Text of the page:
the penultimate WORD
Series 2008 -
The Irvine Tartan • My monthly column in The New Brunswick Anglican
Every thing looks worse in black and white…
Celluloid influenced my world view early in life.
That discovery was waiting for me in a large cardboard box I found in my attic recently. Crumpled and dried from age and the extremes of heat and humidity, the box had no distinctive markings. Tied with heavy twine, I picked the box up, placed it in front of me and untied the knot. It had not been untied for over forty years.
Inside I discovered photo albums and booklets of prints and envelopes of negatives. The albums had photographs fixed to black pages with corners popular in an earlier time. Black corners had glue on the back so that moistened and positioned, the views could then be removed or replaced. Some had disappeared.
My Dad had taken most of the pictures. Sometimes strangers must have taken the pictures because my parents are in views that show them holding me… bundled up in winter and being pushed along in a baby carriage in the summer.
The pictures were not in any particular order, but booklets of developed rolls of film held together sometimes with twine and sometimes with metal clips, captured moments of history I had long forgotten.
All of the pictures were in black and white and had been taken with a box camera.
When I was about ten I remember being given a camera for my birthday. It was an Agfa camera and took 120 film. I can recall my Dad explaining to me how to load the film. He rehearsed the procedure two or three times and then we would get under a blanket, the back of the camera removed and the new roll of film ready to load. The lights in the room would be turned off and my small hands worked feverishly to begin to unroll the film and thread it onto the take-up spool without loosening the roll and letting light expose the film.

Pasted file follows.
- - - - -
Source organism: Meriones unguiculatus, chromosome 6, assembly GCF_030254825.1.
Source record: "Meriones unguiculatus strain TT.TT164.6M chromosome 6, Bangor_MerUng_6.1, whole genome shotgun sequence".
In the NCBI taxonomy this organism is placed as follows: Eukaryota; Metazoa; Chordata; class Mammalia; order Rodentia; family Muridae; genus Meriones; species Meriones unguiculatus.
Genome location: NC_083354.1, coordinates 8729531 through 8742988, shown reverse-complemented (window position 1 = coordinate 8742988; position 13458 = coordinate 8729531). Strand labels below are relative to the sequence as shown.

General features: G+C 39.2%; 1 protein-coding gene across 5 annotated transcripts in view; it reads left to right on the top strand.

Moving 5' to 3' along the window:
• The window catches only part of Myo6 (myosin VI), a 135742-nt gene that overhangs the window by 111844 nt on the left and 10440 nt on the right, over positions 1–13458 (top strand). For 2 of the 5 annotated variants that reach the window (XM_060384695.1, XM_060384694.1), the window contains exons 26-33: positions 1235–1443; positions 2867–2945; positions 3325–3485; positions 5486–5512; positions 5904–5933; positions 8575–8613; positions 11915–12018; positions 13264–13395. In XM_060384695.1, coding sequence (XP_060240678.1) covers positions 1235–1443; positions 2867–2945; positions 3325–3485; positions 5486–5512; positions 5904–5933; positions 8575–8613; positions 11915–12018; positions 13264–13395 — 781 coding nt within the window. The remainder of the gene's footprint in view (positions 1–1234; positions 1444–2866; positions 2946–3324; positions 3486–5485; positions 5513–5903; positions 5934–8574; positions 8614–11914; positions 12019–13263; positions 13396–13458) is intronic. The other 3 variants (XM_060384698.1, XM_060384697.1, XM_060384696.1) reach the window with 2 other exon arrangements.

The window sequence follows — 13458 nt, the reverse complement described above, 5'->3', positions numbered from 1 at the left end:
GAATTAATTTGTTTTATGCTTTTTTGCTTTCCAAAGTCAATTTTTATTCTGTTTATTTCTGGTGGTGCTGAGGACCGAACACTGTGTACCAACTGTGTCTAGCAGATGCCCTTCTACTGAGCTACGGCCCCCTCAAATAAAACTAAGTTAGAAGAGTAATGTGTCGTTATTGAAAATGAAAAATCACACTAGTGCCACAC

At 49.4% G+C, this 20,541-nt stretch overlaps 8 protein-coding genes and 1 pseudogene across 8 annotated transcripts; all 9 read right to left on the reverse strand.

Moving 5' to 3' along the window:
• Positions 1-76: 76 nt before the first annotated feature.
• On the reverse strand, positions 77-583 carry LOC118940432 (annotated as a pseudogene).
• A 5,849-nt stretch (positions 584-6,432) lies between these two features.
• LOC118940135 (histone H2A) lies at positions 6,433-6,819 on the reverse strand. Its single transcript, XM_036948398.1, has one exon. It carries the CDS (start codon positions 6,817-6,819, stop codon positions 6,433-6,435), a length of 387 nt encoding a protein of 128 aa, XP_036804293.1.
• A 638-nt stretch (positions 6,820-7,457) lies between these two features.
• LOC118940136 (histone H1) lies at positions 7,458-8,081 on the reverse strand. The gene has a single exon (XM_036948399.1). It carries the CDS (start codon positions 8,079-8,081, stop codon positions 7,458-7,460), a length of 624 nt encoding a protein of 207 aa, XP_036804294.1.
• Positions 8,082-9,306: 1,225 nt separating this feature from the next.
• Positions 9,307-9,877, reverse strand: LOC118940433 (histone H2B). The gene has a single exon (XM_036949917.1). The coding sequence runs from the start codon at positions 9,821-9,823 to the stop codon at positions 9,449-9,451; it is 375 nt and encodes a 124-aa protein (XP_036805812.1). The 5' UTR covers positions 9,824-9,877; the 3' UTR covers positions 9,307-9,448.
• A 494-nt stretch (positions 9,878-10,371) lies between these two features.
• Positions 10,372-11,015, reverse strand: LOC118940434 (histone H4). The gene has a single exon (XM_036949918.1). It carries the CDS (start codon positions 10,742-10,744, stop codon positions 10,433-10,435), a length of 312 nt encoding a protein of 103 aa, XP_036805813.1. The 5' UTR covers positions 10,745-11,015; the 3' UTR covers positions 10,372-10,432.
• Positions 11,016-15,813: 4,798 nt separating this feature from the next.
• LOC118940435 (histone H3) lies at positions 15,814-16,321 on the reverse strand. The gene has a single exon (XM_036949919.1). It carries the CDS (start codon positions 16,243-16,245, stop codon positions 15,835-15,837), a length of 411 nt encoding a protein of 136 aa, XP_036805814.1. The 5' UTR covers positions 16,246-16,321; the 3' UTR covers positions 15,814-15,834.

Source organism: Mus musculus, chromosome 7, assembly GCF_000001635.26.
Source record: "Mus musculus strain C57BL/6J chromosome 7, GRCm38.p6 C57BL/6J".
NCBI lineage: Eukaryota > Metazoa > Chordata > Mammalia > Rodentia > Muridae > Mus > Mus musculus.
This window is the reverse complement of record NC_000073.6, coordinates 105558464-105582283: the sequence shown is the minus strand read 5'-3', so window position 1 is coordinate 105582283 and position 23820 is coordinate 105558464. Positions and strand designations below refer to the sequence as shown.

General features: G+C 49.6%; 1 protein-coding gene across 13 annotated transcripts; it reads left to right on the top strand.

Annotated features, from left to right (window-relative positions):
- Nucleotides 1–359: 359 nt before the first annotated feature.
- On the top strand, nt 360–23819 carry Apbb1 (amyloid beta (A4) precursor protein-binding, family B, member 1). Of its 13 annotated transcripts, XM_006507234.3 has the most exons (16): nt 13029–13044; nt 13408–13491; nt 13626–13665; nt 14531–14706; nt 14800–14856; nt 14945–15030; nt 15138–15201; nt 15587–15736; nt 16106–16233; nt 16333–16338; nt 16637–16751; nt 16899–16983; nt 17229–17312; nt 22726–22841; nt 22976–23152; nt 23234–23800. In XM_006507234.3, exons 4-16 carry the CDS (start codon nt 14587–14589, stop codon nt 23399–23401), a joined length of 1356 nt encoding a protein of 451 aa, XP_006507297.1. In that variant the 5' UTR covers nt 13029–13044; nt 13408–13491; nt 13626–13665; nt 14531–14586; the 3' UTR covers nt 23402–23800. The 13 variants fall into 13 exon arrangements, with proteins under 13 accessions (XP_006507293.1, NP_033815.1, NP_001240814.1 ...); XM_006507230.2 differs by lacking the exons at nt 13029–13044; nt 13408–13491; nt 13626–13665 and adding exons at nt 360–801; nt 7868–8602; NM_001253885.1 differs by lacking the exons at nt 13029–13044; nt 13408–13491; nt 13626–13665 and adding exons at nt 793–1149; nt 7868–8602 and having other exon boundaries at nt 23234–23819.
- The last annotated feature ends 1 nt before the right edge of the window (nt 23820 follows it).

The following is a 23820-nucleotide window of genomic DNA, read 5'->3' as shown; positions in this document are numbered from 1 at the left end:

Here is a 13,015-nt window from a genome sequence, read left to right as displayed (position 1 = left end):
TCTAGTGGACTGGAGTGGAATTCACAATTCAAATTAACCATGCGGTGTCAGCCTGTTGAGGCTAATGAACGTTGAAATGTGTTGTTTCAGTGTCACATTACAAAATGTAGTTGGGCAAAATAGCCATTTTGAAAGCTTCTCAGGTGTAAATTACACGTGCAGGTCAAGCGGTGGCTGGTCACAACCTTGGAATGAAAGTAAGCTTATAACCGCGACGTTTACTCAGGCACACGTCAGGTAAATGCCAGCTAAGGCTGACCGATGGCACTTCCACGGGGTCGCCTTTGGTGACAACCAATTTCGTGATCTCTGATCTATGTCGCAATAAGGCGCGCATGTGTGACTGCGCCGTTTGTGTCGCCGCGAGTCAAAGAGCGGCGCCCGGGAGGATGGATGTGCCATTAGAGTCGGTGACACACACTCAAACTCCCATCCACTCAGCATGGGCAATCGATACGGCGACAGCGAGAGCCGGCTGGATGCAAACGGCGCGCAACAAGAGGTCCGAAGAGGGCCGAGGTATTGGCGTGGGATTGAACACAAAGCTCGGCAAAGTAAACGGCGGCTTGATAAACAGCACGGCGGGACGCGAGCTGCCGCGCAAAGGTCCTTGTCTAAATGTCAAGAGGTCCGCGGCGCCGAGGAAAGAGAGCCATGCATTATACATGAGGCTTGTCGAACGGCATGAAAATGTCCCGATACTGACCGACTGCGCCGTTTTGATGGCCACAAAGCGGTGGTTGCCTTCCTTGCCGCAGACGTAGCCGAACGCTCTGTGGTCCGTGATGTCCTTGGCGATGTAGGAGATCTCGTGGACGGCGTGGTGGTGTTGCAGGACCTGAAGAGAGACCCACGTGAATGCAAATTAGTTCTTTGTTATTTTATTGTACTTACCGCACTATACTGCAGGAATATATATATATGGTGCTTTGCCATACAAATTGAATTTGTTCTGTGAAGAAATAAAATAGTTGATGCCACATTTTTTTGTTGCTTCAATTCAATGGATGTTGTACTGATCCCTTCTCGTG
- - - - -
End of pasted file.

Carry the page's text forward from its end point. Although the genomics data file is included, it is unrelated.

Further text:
The camera optics were simple, and the image quality was fairly sharp. The large negative size was a definite plus and I learned a lot about how to compose a picture. I had an eye for spatial relationships. Few people had either their head or their feet cut off.
I don’t know what the shutter speed was, nor the lens aperture, as technical information was beyond me. The camera had a flash unit, – and I can remember how the flash bulbs burned hot!
For almost a decade my photography was limited to black and white exposures. Thanksgiving and Christmas for all their colour, were recorded on celluloid in back and white. The Woodstock Jamboree was in black and white as were the spring flowers as they appeared and the family picnics. I not only composed my photographs in black and white, I saw through eyes that viewed the world in black and white.
It was later, much later, that I learned that “Every thing looks worse in black and white…” than it does in colour. A new world lay ahead of me when I began to realize that film was available in Kodachrome and that I could take prints as well as slides with my well-traveled camera! My world-view was supplanted by the Eastman Kodak Company of Rochester and I have to tell you, it has continued to shake my world-view from that time since.
We all begin as celluloid film, metaphorically speaking and with the least sophistication, view a world with a shallow depth of field and little care for either shutter speed or aperture setting. Those qualities came later for me, much later to me. I am glad they did. I might never have learned how they would contribute to new the world-view to which I was exposing myself.
For we are no more than that – unexposed film engaging the world around us and the people in it. Beyond the colours so obvious in the autumn, our exposure to life “gives us those nice bright colors / They give us the greens of summers / Makes you think all the world’s a sunny day…” Not simply the oranges of pumpkins and reds and yellows of falling leaves, but the lives around us filled with hopes and trials – failures as well as successes. In black and white our world-view is more exclusive and cold, judgmental and damning. But in colour! In colour we begin to see the wholeness of a Narnia creation redeemed in which we find ourselves, ready for a harvest!
Copyright © 2008 James T. Irvine
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Bar photo: The Canon at the Calgary Zoo by Mary Byrne
Midi: Kodachrome by Paul Simon